You have very good points, all which I have considered and why I poised the question.

I am not sure I understand your points on reports to the investors. The financing situation would not require me to provide any reports other then those at the end of each year to complete my taxes. This is the owner doing a seller financed deal for the down payment and the bank taking on the rest.

Another clarification is on risk. I am only required to have $50k put against the loan. That being said there is no additional personal guarantee being required of me to close. I do have a personal guarantee on my 4 plex which has $100k in debt so there is the potential for $150k in total risk in my portfolio if I proceeded with this deal. Yes this is a big number and there are always ways banks could go for more but I am not required to put a personal guarantee on this new property.

On to the Job response.

At first, yes it is absolutely signing a contract for a job that may pay me $500 to $800 a month if it goes well, but to be conservative I could be left with $0. The property is set up with contractors and onsite management that helps reduce the workload but likely at least 5 to 10 hours a week is what I would estimate. This is something I need to consider seriously.

The opportunity

I can flip houses and know that I will be able to find opportunities to create chunks of capital through other deals as the years continue. Having 20 units highly leveraged would provide me a place to immediately invest the chunks of capital earned from house flipping or other types of buy and sell deals. I wouldn't have to be searching for any other major deals for a while, just the small deals I can move fast and make $10k to $30k on. It essentially acts as an investment account that returns 5% every time I put in it. Now 5% is a negligible return for most investors but given the property is already working its a great dividend play on any money I make and a more reliable dividend play then stocks or bonds.

The Rub

I have watched friends, friends of friends, and my parents work to find the home runs that make huge dividends for them. There are not a lot of them so sometimes they go years without an opportunity trying to balance the 9 to 5 and investing. For larger 10+ unit properties it can take even longer to find the home run play that makes the big returns people want. Why not catch my big fish, keep it alive on a stringer until I have enough ice in my ice box to toss it in the boat take it home to cut up to reap my benefits?

If you didn't follow that analogy an investor who I have spent a lot of time with recently has done a great job doing new construction flips and other real estate deals over his lifetime and has built himself a sizable cash pile. However, he is now in a position where he has the cash, but not the deal to invest it in and get the $50k or $60k annual return he needs to retire.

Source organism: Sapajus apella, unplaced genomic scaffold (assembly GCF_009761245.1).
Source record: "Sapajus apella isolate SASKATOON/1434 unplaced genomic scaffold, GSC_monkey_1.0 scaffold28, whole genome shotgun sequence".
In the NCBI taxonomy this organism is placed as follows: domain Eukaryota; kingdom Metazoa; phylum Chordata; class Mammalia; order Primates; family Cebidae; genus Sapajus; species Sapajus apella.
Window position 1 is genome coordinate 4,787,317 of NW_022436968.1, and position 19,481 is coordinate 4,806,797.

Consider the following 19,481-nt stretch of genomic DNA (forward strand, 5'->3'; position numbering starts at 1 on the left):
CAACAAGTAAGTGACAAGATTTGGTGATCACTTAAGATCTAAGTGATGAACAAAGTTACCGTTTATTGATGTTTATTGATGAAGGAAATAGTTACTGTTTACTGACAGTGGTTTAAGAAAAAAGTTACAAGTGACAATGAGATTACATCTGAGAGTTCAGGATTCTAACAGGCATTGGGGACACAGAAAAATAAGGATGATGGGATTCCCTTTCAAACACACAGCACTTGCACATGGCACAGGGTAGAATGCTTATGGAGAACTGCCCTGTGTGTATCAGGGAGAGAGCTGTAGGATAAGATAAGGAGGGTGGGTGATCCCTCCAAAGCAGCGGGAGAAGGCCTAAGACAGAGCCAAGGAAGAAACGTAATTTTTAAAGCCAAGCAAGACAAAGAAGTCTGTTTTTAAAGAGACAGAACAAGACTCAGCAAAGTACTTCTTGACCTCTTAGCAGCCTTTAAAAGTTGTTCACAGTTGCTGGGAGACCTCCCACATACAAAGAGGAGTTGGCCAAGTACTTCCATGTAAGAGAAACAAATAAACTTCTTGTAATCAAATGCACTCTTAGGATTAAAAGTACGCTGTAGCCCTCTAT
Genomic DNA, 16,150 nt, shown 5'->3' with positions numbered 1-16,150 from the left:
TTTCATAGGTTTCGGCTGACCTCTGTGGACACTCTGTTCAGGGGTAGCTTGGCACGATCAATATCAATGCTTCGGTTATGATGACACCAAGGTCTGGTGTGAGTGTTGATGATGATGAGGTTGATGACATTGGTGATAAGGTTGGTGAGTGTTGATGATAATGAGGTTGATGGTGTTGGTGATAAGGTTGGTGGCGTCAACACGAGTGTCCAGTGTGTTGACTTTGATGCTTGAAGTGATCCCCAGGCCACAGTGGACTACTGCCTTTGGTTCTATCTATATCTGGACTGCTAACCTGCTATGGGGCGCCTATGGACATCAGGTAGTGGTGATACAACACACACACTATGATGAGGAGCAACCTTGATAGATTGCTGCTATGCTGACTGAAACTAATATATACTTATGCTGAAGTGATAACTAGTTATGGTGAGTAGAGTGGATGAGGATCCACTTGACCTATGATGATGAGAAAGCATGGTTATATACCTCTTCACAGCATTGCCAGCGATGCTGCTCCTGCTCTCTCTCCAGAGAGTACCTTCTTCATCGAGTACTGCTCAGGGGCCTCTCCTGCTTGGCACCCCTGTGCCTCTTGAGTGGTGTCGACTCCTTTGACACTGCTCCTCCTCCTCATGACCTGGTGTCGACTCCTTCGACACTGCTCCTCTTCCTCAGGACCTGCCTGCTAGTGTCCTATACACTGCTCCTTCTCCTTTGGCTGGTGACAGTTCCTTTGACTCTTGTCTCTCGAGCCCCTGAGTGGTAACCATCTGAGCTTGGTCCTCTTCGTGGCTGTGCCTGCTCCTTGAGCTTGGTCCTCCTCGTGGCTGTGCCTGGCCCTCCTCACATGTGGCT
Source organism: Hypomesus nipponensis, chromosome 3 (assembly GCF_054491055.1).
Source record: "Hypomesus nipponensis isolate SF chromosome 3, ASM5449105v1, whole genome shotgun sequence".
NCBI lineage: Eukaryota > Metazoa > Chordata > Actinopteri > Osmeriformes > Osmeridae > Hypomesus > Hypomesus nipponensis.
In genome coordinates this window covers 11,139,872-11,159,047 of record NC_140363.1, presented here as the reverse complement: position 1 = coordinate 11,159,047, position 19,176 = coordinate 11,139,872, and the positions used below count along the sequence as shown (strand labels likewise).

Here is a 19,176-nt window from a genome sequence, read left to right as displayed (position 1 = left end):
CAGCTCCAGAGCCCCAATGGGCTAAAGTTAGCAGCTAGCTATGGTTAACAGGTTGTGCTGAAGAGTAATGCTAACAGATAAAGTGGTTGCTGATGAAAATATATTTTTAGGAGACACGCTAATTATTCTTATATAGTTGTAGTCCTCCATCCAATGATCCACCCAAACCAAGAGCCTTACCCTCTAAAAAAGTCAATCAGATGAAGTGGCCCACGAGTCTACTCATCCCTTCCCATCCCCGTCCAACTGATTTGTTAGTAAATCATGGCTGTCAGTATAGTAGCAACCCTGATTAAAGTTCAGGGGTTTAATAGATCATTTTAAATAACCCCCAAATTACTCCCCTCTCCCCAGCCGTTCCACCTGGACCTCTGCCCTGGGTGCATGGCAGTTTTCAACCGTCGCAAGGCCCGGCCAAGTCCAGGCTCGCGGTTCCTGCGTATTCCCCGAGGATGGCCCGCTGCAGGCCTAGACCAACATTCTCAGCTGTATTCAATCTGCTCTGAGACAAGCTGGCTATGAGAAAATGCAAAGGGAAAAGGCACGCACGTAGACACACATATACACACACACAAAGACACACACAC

This option would give me the property, and then let me pay it down monthly as well as in chunks when I make some great deals.

@Clifton Bernardin

My only response to you on that statement is I have watched a lot of investors only want the home run deals and they are still waiting. Of course I would capitalize on the home run deal but I think of a property like this as a dividend play. It wont be my get rich quick scheme but it will pay a constant dividend that will build $30K in wealth each year scaling to $60k in annual wealth creation in the future. Sure I don't get dollars in my pocket today but I get equity that equates to big dollars tomorrow.

@Larry T.

Your comment was very different from the others. Do you mind me asking what your current portfolio or investing looks like as well as expanding on why it would me smart to only accept equity growth rather then equity and cashflow growth right out of the gate?

Originally posted by @Joel Florek :

@Larry T.

Your comment was very different from the others. Do you mind me asking what your current portfolio or investing looks like as well as expanding on why it would me smart to only accept equity growth rather then equity and cashflow growth right out of the gate?

 I think I misread your post.  Somehow I got it in my head that it was $60K cash flow in 3 years.  I guess then my biggest question would be could you sell it if you needed without taking a hit?  If not, I'd pass.  Wait until you have adequate money saved for a good down payment.  The only other way I would likely still take it is if you could get non-recourse loans, which it doesn't sound like you can at this point.  Non-recourse basically means your only collateral is the property itself.